University of Chicago, Co-Author of Why Nations Fail & Narrow Corridor
Prof. James Robinson
A prominent political scientist and economist, Robinson has conducted influential research in the field of political and economic development and the factors that are the root causes of conflict. His work explores the underlying relationship between poverty and the institutions of a society and how institutions emerge out of political conflicts.
Drawing insights from game theory and global history, he employs rigorous statistical analysis and case studies to identify the political foundations of economic development and growth. His work has deepened the understanding of political institutions throughout the world.
Robinson has a particular interest in Latin America and Sub-Saharan Africa. He is widely recognized as the co-author of Why Nations Fail: The Origins of Power, Prosperity, and Poverty, with Daron Acemoglu, the Elizabeth and James Killian Professor of Economics at MIT. Translated into 32 languages since its publication in 2012, the book offers a unique historic exploration of why some countries have flourished economically while others have fallen into poverty. He has also written and coauthored numerous books and articles, including the acclaimed Economic Origins of Dictatorship and Democracy (also with Acemoglu).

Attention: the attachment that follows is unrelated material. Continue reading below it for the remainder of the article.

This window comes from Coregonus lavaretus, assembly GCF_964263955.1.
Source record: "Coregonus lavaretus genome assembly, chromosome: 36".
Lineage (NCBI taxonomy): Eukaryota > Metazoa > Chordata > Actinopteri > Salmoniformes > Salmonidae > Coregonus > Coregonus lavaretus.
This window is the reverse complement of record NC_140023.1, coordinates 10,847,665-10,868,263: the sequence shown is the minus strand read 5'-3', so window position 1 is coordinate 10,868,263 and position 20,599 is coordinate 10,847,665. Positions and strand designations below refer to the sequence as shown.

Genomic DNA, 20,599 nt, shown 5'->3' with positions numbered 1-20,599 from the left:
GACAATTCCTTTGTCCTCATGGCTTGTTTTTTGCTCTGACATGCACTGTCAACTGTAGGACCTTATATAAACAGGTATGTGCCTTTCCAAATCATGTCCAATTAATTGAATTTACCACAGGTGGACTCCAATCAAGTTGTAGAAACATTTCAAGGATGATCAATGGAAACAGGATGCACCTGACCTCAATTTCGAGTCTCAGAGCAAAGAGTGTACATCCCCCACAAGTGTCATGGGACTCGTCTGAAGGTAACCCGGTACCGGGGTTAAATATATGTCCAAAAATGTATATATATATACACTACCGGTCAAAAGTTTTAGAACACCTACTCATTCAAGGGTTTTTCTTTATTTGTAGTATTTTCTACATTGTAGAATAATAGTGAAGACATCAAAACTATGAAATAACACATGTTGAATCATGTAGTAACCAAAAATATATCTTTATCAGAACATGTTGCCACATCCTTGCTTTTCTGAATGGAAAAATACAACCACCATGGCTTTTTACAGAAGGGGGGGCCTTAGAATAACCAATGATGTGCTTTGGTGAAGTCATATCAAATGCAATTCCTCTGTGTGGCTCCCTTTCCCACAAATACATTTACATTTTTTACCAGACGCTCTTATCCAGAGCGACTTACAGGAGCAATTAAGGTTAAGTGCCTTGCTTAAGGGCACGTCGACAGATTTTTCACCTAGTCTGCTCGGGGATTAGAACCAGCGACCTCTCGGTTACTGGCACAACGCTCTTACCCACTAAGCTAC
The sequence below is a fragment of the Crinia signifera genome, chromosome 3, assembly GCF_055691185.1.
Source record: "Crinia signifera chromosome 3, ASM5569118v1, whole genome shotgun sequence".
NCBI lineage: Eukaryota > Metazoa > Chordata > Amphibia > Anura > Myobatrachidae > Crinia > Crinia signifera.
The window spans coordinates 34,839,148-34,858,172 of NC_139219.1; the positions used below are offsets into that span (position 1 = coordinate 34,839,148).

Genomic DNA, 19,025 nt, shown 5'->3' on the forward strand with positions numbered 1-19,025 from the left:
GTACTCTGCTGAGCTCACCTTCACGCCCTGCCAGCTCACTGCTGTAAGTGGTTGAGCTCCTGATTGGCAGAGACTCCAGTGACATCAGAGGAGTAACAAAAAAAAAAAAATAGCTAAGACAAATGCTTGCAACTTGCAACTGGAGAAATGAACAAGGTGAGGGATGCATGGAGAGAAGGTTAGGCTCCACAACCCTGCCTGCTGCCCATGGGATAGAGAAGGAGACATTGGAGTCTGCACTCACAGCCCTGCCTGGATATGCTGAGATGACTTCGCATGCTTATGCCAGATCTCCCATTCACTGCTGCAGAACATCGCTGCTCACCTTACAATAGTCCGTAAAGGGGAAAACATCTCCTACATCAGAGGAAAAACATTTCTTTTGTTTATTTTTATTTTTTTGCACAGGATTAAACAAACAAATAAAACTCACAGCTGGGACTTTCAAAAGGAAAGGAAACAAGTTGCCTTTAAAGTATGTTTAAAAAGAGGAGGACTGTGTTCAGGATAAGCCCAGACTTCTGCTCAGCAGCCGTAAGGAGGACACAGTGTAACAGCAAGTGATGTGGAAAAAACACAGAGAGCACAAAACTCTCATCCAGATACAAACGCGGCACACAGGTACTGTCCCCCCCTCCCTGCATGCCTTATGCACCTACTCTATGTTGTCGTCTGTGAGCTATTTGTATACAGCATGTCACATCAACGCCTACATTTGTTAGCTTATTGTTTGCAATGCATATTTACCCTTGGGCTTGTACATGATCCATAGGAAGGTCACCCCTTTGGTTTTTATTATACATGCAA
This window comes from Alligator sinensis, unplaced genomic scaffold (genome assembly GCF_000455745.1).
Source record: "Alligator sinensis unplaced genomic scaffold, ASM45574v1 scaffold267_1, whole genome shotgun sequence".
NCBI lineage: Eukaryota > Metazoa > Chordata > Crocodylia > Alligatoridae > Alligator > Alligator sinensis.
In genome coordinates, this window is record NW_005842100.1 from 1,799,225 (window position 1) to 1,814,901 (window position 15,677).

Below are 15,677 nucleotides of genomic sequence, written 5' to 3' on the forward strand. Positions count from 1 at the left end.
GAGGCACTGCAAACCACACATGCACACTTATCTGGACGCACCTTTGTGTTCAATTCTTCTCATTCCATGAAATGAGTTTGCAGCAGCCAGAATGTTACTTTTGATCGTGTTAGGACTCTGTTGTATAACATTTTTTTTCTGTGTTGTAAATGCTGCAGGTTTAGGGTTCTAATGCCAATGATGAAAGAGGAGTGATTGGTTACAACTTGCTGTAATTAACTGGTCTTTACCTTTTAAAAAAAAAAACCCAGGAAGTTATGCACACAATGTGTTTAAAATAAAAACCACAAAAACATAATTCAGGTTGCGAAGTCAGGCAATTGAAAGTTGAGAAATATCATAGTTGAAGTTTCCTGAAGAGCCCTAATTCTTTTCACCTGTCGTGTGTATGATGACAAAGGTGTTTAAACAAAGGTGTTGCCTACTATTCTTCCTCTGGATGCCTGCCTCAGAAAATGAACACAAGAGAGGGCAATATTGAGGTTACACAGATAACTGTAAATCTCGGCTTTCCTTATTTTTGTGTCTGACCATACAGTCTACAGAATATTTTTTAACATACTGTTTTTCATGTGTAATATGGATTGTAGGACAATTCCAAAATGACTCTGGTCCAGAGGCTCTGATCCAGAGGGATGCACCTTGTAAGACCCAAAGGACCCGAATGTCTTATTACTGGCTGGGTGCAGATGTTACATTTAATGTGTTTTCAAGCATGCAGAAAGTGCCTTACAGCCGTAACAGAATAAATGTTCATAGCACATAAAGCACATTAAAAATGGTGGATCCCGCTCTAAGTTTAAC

Currently an academic adviser to the World Bank’s 2017 World Development Report on Governance, Robinson served on the board of the Global Development Network from January 2009 to December 2011, and on the Swedish Development Policy Council, a committee advising the Swedish Foreign Minister on Sweden’s international development policy, from 2007 to 2010.
Robinson received his PhD from Yale University, his MA from the University of Warwick, and his BSc from the London School of Economics and Political Science. Previously, he was the Wilbur A. Cowett Professor of Government at Harvard University and a faculty associate at Harvard’s Institute for Quantitative Social Science and the Weatherhead Center for International Affairs.